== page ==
In the world of technology, we’ve grown to embrace disruption as being a positive thing; it is the new banner of progress.
As our efforts continue to upend industry after established industry at accelerating rates, it’s safe to say we’re making good on our promises. But disruptors are not impervious to disruption themselves, and certainly many failed enterprises (tech and otherwise) might tell you that the ultimate factor in their demise was not the introduction of product alternatives, but rather their own failure to identify a trend and act.
There are several challenges when it comes to identifying trends, one of which is mistaking them for a fad. For our purposes, let’s define a “fad” as being “a practice or interest followed for a time with exaggerated zeal”—and there are countless examples.
Take the meteoric rise of Fidget Spinners this spring. Or last summer’s 100-million-download smash hit, Pokémon Go. Zeal doesn’t even begin to describe the fervor surrounding cultural phenomenons like these, and yet most analysts will tell you each have had their heyday, and are now on the decline. Their peaks have passed, and while Pokémon does still have an active daily player base, both are apt to go down in history as hugely successful fads, not long-term institutions of popular culture.
Of course, where there is lightning in a bottle, there are going to be large numbers of entrepreneurs and executives seeking to replicate and ride a wave of popularity into big profits. Unfortunately, as the saying goes, lightning never strikes twice in the same place—and this is the danger of following a fad as though it were a trend: everyone is jumping from the same cliff, but only Niantic, Nintendo and The Pokemon Company get the soft landing of $1.2 billion in revenues.
There is much to be learned from any fad, though, and typically this information will guide us more clearly as to the trajectory of a greater trend.
For example, when we look at the Fidget Spinner craze, it would be easy to write it off as “just one of those things” that our kids liked. But if we scratch the surface a little deeper, there is potentially a trend here around physical tools that help children focus in a highly distracting digital world. Likewise with Pokémon Go, the fad is less important than the trend of bridging the gap between physical and digital experiences. With that perspective, there is new terrain, products to be developed within those trends and disruptions to be engineered.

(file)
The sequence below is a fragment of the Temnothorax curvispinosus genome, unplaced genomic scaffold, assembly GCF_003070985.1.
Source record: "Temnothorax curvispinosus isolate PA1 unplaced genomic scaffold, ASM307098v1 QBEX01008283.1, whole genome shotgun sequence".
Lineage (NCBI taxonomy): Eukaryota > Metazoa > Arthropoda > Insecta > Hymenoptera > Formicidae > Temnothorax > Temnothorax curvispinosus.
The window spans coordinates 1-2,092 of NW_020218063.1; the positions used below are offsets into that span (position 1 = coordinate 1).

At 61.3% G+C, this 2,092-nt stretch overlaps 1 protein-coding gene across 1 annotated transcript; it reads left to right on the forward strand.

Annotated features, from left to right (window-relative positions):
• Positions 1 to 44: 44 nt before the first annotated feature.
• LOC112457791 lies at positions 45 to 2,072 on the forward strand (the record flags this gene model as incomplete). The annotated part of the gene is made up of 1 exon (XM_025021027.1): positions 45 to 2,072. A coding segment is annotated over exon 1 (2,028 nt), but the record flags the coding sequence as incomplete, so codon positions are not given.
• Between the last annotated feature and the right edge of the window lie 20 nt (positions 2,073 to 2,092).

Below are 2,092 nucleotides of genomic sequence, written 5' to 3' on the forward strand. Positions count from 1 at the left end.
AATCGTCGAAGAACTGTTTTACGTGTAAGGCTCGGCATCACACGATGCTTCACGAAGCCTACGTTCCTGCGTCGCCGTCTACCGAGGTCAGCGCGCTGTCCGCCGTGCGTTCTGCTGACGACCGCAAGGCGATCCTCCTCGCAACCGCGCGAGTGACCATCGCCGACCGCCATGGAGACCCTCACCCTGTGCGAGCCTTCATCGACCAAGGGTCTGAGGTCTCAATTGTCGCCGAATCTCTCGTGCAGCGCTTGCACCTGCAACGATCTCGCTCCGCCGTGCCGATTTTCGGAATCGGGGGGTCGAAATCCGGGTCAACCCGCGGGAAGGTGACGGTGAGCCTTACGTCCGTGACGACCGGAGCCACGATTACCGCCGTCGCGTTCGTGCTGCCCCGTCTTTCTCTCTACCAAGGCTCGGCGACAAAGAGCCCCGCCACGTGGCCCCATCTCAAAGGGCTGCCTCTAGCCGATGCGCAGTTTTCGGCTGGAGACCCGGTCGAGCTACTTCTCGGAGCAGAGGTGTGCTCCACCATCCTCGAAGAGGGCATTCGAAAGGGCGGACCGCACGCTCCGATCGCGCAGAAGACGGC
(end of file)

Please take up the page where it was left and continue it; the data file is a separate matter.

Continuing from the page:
Take virtual reality, which has experienced its share of trips around the hype cycle. Consumers and tech execs alike have eagerly followed the news stories, the social media frenzies, the product placements, the trade show launches but, at least within the consumer market, ultimately the expectations have exceeded the reality.
As consumers we’ve been promised Tron for 35 years, Lawnmower Man for 25 and as we approach the release of another major VR-hyping film, Ready Player One, we’re still short of seeing people living their lives in a fully immersive digital universe. But while plenty of products have come and gone in this category, and the field is littered with what could legitimately be called fads (Virtual Boy anyone?), what can be gleaned about the overarching trend?
As with augmented reality games and cheap trinkets, it’s worth going a bit deeper and looking at what the hype is signalling. In the case of virtual reality, the fads keep coming because there is an authentic trend towards building technologies and applications that bridge the physical-digital gap. In this case, however, the fads are primarily sticking to the consumer/videogaming space—which of course makes sense given the gargantuan potential of a significant hit.
If we adjust that lens and take a look at VR in the business-to-business arena, this is where we start to see a trend. Goldman Sachs issued a report which stated that the global VR industry would be worth up to $182 billion by 2025—and that only one-third of that heft will be associated to video games.
Multiple industries, from medicine to real estate and ecommerce to architecture are already being impacted by VR technology. And it’s precisely because a trend can be followed into more niche environments, that this success is becoming possible.
In our own case, we knew that the architectural industry was a space where providing immersive experiences to communicate the abstract world of design just made sense. Our clients utilize our technology every day to help speed up decision making, improve customer experience and close more business. And when you can identify tangible business results like that, it speaks to the advent of trend versus a fad.
It’s important for innovators to examine these lines between fads and trends. By doing this in the area of VR, we’ve been able to create a sound business model through developing our own niche within a growing trend.
So whether it’s children’s gadgets, app development or virtual reality, it’s important to track the hype—but don’t always believe it. And, more importantly, take some time to look beyond it to see if there might just be a far more exciting trend it’s bringing to light.
Robert Kendal is the Managing Director of Yulio Technologies.